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Pulse shaping resolves a key challenge of laser fabrication of active single crystal architecture in glass Himanshu Jain, Lehigh University, DMR 0906763.

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Pulse shaping resolves a key challenge of laser fabrication of active single crystal architecture in glass

Himanshu Jain, Lehigh University, DMR 0906763

Femtosecond laser is a unique tool for fabricating 3D single crystal architecture in a glass, but the process has been marred by the fact that the local temperature profile, hence the shape of the crystal varies with the depth in glass. Now the researchers at Lehigh University together with collaborators at Kyoto University have made significant progress in overcoming this challenge, as shown in figures. They shaped laser pulses to account for aberration introduced as the laser beam traversed deep into glass. Such pulse shaping is an important first step for producing consistent crystal growth conditions for 3D micro-optics.

Fig. 2

Fig. 1

  • Fig. 1: Aberration-corrected growth increased the uniformity of individual crystal lines, but variation was seen in the shape of cross sections between different lines (colors show thickness and orientation variation).

Fig. 2: Inverse pole figure (IPF) electron diffraction maps show a single crystal orientation for each line. The secondary electron images (SEI) reveal a 'fine structure‘, which is currently under investigation.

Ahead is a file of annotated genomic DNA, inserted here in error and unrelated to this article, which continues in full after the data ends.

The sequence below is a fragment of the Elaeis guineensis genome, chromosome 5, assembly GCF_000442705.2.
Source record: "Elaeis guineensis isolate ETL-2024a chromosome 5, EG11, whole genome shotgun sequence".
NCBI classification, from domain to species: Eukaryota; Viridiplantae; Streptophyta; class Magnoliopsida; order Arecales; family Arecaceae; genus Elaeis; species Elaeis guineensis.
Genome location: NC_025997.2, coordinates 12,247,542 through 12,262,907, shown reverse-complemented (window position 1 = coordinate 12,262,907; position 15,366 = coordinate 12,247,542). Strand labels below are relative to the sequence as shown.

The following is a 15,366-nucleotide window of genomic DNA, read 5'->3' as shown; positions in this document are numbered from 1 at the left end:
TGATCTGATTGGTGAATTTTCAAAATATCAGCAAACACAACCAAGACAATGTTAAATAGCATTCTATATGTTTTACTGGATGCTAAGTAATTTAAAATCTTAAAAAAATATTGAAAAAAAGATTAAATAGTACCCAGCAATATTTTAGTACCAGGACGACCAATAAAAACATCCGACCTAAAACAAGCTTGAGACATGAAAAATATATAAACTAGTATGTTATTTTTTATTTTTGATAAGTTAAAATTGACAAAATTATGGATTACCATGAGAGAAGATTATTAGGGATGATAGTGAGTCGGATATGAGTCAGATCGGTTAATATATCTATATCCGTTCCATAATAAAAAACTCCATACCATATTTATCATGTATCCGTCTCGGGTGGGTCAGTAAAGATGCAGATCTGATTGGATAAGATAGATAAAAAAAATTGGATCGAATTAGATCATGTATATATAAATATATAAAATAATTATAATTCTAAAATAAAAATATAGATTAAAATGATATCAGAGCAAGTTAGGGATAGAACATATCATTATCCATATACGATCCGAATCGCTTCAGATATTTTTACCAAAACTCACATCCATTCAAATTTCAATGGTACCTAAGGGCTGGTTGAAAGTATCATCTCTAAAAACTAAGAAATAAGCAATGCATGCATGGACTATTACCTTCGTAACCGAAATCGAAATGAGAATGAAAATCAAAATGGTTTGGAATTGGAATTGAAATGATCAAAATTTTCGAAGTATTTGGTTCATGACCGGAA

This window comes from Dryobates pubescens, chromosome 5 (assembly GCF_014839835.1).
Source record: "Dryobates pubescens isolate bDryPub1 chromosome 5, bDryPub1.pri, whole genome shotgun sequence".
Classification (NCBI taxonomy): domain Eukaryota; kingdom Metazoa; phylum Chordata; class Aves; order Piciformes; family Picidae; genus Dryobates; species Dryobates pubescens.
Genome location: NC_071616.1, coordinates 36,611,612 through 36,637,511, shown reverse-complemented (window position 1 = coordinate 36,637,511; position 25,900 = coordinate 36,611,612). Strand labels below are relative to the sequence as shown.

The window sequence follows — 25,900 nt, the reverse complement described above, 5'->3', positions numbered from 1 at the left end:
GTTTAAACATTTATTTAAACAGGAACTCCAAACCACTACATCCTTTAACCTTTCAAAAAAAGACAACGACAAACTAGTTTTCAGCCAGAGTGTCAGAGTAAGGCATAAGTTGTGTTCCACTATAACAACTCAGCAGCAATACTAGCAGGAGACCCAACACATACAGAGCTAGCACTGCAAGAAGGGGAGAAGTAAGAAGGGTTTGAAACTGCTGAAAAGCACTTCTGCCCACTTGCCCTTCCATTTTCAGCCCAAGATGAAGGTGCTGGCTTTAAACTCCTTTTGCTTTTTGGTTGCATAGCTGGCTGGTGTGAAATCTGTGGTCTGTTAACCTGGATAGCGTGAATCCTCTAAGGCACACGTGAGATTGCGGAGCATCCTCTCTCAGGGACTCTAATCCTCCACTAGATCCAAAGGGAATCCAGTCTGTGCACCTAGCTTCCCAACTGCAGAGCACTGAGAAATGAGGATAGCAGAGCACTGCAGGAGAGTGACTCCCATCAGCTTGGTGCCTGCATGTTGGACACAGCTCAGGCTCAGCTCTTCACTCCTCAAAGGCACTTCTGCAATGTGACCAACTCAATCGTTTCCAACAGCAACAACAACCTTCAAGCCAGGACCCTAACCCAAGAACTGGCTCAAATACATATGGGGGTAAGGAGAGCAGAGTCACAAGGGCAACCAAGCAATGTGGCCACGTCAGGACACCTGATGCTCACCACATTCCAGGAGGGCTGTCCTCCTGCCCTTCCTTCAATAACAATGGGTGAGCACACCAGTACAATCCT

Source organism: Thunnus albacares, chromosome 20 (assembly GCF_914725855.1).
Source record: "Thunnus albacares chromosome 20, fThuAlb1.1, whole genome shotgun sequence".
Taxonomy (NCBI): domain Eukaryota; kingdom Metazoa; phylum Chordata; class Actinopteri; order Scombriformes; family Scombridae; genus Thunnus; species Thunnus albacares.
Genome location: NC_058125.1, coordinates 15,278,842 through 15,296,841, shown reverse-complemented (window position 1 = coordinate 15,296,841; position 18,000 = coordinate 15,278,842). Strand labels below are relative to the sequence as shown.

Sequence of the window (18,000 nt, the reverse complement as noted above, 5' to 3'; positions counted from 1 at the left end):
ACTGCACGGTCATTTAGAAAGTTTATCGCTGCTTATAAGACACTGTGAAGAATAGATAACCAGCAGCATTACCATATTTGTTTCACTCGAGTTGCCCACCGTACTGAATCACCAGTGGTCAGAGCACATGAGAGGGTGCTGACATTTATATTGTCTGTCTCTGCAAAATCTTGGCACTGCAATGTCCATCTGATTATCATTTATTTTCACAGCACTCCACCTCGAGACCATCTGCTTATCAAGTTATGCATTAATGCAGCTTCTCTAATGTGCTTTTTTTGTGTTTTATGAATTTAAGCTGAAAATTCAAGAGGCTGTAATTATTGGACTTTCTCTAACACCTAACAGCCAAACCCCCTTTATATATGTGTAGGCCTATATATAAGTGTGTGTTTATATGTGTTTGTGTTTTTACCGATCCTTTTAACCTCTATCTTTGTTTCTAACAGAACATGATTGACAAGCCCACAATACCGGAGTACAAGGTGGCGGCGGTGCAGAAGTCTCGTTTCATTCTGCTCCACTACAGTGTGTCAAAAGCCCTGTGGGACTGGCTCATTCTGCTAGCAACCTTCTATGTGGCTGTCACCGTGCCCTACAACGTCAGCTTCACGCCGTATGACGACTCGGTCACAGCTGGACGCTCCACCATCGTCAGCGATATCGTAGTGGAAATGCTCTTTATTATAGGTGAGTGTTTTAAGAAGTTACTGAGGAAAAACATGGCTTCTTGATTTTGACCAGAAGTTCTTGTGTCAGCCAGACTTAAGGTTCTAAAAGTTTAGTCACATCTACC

Probing the state of laser fabricated single crystal architecture in glassHimanshuJain, Lehigh University, DMR 0906763

Laser heating of glass offers high spatial selectivity, which can be exploited to create ferroelectric single-crystal architecture within glass. However, in order to become viable for active functionality, the characteristics of the crystal need to be better understood. Scanning confocal Raman and fluorescence spectroscopy, and combined excitation emission spectroscopy (CEES) measurements have given a most detailed insight about the state of an erbium doped LaBGeO5 crystal sample within the glass of same composition – see Figures 1 and 2. These results also provide guidance for optimizing the fabrication process.

Figure 1: 2D maps of the intensity of the 802cm-1Raman peak (top) and erbium fluorescence (bottom) show significant disparity with respect to spatial distribution within the glass. Also there is an enhancement of the erbium fluorescence emission within the crystal, which exhibits remarkable asymmetry.

Fig. 2. CEES maps of furnace crystallized (left) and laser crystallized (right) Er.002La.998BGeO5 show differing strain environments.